Raising money for any company has been difficult in recent years, but specialty pharmaceutical firms like Somaxon Pharmaceuticals Inc., which is raising $65 million in a Series C financing, have certain qualities that investors favor. Namely, a smoother development path and a faster route to sales.

"Investors are trying to mitigate the risk by dealing with products that are closer to the market," said Angela Larson, a specialty pharmaceuticals analyst with New York-based C.E. Unterberg, Towbin LLC. "The window of financing will never be 100 percent closed, because investors are willing to recognize a product if it has a better risk profile in terms of development."

Those investors must like what they see in Somaxon, and its lead product, Silenor (doxepin HCl), for insomnia. The active drug in Silenor has been on the market for years, now as a generic, but originally as a New York-based Pfizer Inc. compound used at high doses for depression. As the company plans to move into pivotal testing, it has in hand a proven safety profile.

"I think it's fair to say that, at least in our experience, investors do appreciate how much risk we've taken out of the process," said Kenneth Cohen, president and CEO of the San Diego-based company. "If you look at the things that cost a lot of money and derail young companies early in life, what is it? It's toxicology, it's safety, uncertainty, and manufacturability. Those kinds of risks we've been able to take out of the process."

According to global data from BioWorld Snapshots, Somaxon's $65 million financing is the fourth largest round this year. With 113 private financings having been conducted since Jan. 1, that figure places the company in the 96.5 percentile for amount raised.

Although that seems impressive, biotech and specialty pharmaceutical companies have all fallen under the same market pressures, Larson said.

"I would say the environment is not the most generous we've ever seen," she told BioWorld Today. "Different parameters are held for the specialty pharma vs. biotech, and what investors are looking for right now are three things: products on the market, products filed at the FDA or products at Phase III studies."

But, Cohen said, there's more to it than that because he has seen some specialty pharma companies struggle.

"I think ultimately what investors have focused on is not the strategy, generally, but the specific assets we have and the data we have and the management we have," he said. "You can have a great strategy but the wrong assets."

Somaxon has been fortunate, Cohen said, and investors have liked what the company has to offer. Having raised $90 million total since its August 2003 inception, the Series C financing is the company's largest round by far.

"We're obviously very pleased because it's enough capital to take us through a series of important milestones," Cohen said. "With our insomnia program, with Silenor, this is enough money to get us through Phase III and it could be all the way to an NDA filing. We do intend to partner this drug, but we want to do it out of good data and the right opportunity, not out of a shortness of cash."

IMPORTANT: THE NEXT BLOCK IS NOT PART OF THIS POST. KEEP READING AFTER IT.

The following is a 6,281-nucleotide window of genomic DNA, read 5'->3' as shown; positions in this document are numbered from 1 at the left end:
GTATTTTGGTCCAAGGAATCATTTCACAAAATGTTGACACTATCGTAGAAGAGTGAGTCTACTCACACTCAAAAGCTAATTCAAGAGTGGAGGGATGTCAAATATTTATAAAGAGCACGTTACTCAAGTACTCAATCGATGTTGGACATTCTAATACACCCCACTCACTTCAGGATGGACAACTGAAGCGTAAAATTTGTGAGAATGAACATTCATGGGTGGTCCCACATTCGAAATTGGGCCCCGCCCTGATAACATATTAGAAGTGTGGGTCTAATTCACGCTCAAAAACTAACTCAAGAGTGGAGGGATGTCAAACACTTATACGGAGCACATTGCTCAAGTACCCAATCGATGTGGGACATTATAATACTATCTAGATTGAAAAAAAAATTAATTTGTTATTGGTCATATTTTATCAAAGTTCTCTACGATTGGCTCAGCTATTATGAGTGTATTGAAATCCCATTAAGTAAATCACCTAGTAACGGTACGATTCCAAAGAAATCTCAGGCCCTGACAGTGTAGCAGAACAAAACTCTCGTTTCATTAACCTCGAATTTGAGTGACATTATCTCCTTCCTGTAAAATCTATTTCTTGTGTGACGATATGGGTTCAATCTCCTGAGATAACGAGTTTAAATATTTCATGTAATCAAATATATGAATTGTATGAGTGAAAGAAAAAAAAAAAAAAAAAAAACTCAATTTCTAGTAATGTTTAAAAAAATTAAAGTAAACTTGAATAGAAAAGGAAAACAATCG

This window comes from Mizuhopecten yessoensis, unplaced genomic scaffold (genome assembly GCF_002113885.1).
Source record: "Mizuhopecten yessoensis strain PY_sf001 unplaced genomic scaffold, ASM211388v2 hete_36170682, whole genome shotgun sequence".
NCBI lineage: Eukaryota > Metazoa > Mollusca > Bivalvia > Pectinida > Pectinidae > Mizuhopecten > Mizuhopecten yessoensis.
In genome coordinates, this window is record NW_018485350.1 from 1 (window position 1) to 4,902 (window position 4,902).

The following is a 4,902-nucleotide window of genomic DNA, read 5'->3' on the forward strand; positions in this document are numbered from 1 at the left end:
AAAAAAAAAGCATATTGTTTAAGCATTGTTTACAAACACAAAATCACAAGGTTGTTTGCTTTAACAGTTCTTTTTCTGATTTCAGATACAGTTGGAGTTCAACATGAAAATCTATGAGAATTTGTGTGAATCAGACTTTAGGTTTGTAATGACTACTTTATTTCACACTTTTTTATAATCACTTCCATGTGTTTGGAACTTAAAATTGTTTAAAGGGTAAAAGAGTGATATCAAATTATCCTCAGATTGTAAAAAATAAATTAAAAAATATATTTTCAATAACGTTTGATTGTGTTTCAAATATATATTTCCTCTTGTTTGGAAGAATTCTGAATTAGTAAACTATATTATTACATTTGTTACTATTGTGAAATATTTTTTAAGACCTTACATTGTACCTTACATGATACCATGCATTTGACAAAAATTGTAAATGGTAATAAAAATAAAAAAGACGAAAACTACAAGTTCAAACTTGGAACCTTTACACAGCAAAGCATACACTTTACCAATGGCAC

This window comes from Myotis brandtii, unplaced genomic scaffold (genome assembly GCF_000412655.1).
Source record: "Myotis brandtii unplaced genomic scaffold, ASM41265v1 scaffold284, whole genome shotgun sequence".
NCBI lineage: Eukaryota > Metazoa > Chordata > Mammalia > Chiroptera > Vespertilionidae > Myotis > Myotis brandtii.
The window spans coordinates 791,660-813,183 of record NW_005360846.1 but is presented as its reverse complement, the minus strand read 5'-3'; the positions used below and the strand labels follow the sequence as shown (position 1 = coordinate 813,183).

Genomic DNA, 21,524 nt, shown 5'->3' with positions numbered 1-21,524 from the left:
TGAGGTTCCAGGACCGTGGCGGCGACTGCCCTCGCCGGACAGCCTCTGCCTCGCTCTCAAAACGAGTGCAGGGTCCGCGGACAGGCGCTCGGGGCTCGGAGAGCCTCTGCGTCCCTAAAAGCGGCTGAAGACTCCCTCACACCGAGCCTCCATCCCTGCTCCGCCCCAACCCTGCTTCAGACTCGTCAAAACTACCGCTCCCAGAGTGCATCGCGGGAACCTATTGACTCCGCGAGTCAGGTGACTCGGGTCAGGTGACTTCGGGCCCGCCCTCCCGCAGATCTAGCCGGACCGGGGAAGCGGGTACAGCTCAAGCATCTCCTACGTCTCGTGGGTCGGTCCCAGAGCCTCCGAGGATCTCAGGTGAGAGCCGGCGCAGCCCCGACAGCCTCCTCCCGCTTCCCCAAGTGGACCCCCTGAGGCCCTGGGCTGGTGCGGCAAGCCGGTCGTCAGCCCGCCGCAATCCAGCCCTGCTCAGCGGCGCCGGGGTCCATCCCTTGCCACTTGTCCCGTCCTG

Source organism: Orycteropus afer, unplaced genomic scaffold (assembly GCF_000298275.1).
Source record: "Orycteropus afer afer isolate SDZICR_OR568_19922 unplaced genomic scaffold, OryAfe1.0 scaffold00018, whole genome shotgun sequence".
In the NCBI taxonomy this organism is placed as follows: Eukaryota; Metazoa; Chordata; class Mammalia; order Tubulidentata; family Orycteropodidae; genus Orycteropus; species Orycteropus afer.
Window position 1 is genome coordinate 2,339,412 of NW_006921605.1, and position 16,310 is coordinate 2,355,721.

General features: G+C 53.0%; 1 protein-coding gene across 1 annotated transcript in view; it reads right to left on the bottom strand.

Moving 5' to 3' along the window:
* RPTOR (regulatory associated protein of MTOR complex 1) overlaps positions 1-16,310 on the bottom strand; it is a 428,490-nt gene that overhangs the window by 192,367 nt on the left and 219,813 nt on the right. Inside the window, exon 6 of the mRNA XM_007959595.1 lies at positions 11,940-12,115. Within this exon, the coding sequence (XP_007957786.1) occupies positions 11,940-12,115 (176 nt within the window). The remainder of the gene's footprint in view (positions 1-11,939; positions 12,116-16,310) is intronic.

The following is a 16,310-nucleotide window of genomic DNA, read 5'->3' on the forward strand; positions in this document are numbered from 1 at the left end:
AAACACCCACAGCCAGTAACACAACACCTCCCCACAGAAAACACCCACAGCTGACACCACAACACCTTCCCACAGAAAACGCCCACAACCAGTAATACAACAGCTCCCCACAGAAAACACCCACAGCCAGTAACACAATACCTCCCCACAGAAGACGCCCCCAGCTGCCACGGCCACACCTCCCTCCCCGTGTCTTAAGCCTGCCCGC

Somaxon expects to start that Phase III program this year; it should have data from the first trial in the second quarter of 2006 and the rest by the middle of the year. The company could file a new drug application by the end of 2006. The insomnia market ranges between $2 billion and $2.5 billion, and is growing about 20 percent a year. There's competition, though; in December, Sepracor Inc., of Marlborough, Mass., received approval of Lunesta in insomnia. Also, Neurocrine Biosciences Inc., of San Diego, in April resubmitted a new drug application for indiplon to treat insomnia in both adults and the elderly. (See BioWorld Today, Oct. 20, 2004, and Dec. 17, 2004.)

An important feature of Silenor is that its active ingredient is not a Schedule IV controlled substance, and it has performed well in Phase II trials.

Aside from Silenor, Somaxon is advancing oral nalmefene for impulse-control disorders. The company's partner, Turku, Finland-based BioTie Therapies Corp., completed a Phase II trial in 2003 of the drug to treat pathological gambling. Somaxon plans to start a double-blind, randomized, multicenter Phase II/III trial in the third quarter in pathological gambling, as well as a Phase II proof-of-principle study to treat nicotine dependency. Data from those trials should be available in the middle of 2006.

Formulation of a third product, Acamprosate, is being conducted to prepare it for clinical trials to treat movement disorders. Approved in Europe for 15 years and in the U.S. since the beginning of this year, the drug is used to help alcoholics abstain from drinking. In that field, Alkermes Inc., of Cambridge, Mass., in April filed a new drug application for Vivitrex to treat alcohol dependence. (See BioWorld Today, April 4, 2005.)

With Acamprosate, "we're talking about a drug that's been around for a while, and is widely used in humans," Cohen said. "A great deal is known of its safety profile, but we have a way to use the drug in a new way."

Boston-based MPM Capital Partners led Somaxon's Series C round, which included investments from Palo Alto, Calif.-based Prospect Ventures and existing investors, Domain Associates LLC, of Princeton, N.J.; BA Venture Partners, of Foster City, Calif.; Montreux Equity Partners, of Menlo Park, Calif.; and CDIB BioScience Ventures, of Taipei, Taiwan.

As a result of the financing, Kurt Wheeler and Ilan Zipkin, both of MPM, joined Somaxon's board.